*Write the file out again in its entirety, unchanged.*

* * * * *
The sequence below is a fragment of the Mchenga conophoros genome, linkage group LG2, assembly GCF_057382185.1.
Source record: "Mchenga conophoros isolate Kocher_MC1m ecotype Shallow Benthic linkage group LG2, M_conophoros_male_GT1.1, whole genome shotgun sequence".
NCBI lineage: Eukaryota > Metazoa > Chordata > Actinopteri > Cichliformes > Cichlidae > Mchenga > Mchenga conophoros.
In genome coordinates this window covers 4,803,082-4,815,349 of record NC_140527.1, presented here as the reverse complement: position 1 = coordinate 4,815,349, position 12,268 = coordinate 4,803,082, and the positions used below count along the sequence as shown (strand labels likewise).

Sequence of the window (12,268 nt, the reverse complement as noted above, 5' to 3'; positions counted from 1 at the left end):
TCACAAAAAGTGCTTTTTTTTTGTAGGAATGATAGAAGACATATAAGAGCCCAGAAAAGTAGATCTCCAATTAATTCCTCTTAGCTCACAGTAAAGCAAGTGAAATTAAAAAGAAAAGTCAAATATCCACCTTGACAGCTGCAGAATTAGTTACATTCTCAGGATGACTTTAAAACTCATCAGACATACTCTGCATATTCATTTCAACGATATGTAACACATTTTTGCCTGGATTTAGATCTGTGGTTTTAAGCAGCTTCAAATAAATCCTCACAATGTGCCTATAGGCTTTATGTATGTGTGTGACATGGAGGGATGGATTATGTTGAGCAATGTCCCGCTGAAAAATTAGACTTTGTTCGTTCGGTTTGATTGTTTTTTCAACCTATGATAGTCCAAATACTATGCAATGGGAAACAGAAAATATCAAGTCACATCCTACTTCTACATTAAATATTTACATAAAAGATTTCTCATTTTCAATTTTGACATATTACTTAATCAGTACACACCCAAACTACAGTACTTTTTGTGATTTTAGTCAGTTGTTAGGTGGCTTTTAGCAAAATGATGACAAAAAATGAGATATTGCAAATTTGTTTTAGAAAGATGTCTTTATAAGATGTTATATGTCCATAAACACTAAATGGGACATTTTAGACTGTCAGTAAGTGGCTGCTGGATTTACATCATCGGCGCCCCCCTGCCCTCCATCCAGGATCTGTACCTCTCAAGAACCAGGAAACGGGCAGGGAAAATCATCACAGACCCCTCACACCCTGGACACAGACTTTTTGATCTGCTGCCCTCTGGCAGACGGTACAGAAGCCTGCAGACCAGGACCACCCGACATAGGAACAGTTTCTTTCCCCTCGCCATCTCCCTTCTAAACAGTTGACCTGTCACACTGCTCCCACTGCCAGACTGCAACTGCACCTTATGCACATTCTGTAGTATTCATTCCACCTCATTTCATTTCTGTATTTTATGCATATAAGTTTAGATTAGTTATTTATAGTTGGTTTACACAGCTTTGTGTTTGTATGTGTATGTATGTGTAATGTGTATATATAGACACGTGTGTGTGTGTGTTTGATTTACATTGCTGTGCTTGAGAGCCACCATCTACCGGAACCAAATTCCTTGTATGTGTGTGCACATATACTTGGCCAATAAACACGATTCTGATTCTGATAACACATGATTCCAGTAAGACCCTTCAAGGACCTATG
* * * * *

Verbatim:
The sequence below is a fragment of the Mchenga conophoros genome, linkage group LG2, assembly GCF_057382185.1.
Source record: "Mchenga conophoros isolate Kocher_MC1m ecotype Shallow Benthic linkage group LG2, M_conophoros_male_GT1.1, whole genome shotgun sequence".
NCBI lineage: Eukaryota > Metazoa > Chordata > Actinopteri > Cichliformes > Cichlidae > Mchenga > Mchenga conophoros.
In genome coordinates this window covers 4,803,082-4,815,349 of record NC_140527.1, presented here as the reverse complement: position 1 = coordinate 4,815,349, position 12,268 = coordinate 4,803,082, and the positions used below count along the sequence as shown (strand labels likewise).

Sequence of the window (12,268 nt, the reverse complement as noted above, 5' to 3'; positions counted from 1 at the left end):
TCACAAAAAGTGCTTTTTTTTTGTAGGAATGATAGAAGACATATAAGAGCCCAGAAAAGTAGATCTCCAATTAATTCCTCTTAGCTCACAGTAAAGCAAGTGAAATTAAAAAGAAAAGTCAAATATCCACCTTGACAGCTGCAGAATTAGTTACATTCTCAGGATGACTTTAAAACTCATCAGACATACTCTGCATATTCATTTCAACGATATGTAACACATTTTTGCCTGGATTTAGATCTGTGGTTTTAAGCAGCTTCAAATAAATCCTCACAATGTGCCTATAGGCTTTATGTATGTGTGTGACATGGAGGGATGGATTATGTTGAGCAATGTCCCGCTGAAAAATTAGACTTTGTTCGTTCGGTTTGATTGTTTTTTCAACCTATGATAGTCCAAATACTATGCAATGGGAAACAGAAAATATCAAGTCACATCCTACTTCTACATTAAATATTTACATAAAAGATTTCTCATTTTCAATTTTGACATATTACTTAATCAGTACACACCCAAACTACAGTACTTTTTGTGATTTTAGTCAGTTGTTAGGTGGCTTTTAGCAAAATGATGACAAAAAATGAGATATTGCAAATTTGTTTTAGAAAGATGTCTTTATAAGATGTTATATGTCCATAAACACTAAATGGGACATTTTAGACTGTCAGTAAGTGGCTGCTGGATTTACATCATCGGCGCCCCCCTGCCCTCCATCCAGGATCTGTACCTCTCAAGAACCAGGAAACGGGCAGGGAAAATCATCACAGACCCCTCACACCCTGGACACAGACTTTTTGATCTGCTGCCCTCTGGCAGACGGTACAGAAGCCTGCAGACCAGGACCACCCGACATAGGAACAGTTTCTTTCCCCTCGCCATCTCCCTTCTAAACAGTTGACCTGTCACACTGCTCCCACTGCCAGACTGCAACTGCACCTTATGCACATTCTGTAGTATTCATTCCACCTCATTTCATTTCTGTATTTTATGCATATAAGTTTAGATTAGTTATTTATAGTTGGTTTACACAGCTTTGTGTTTGTATGTGTATGTATGTGTAATGTGTATATATAGACACGTGTGTGTGTGTGTTTGATTTACATTGCTGTGCTTGAGAGCCACCATCTACCGGAACCAAATTCCTTGTATGTGTGTGCACATATACTTGGCCAATAAACACGATTCTGATTCTGATAACACATGATTCCAGTAAGACCCTTCAAGGACCTATG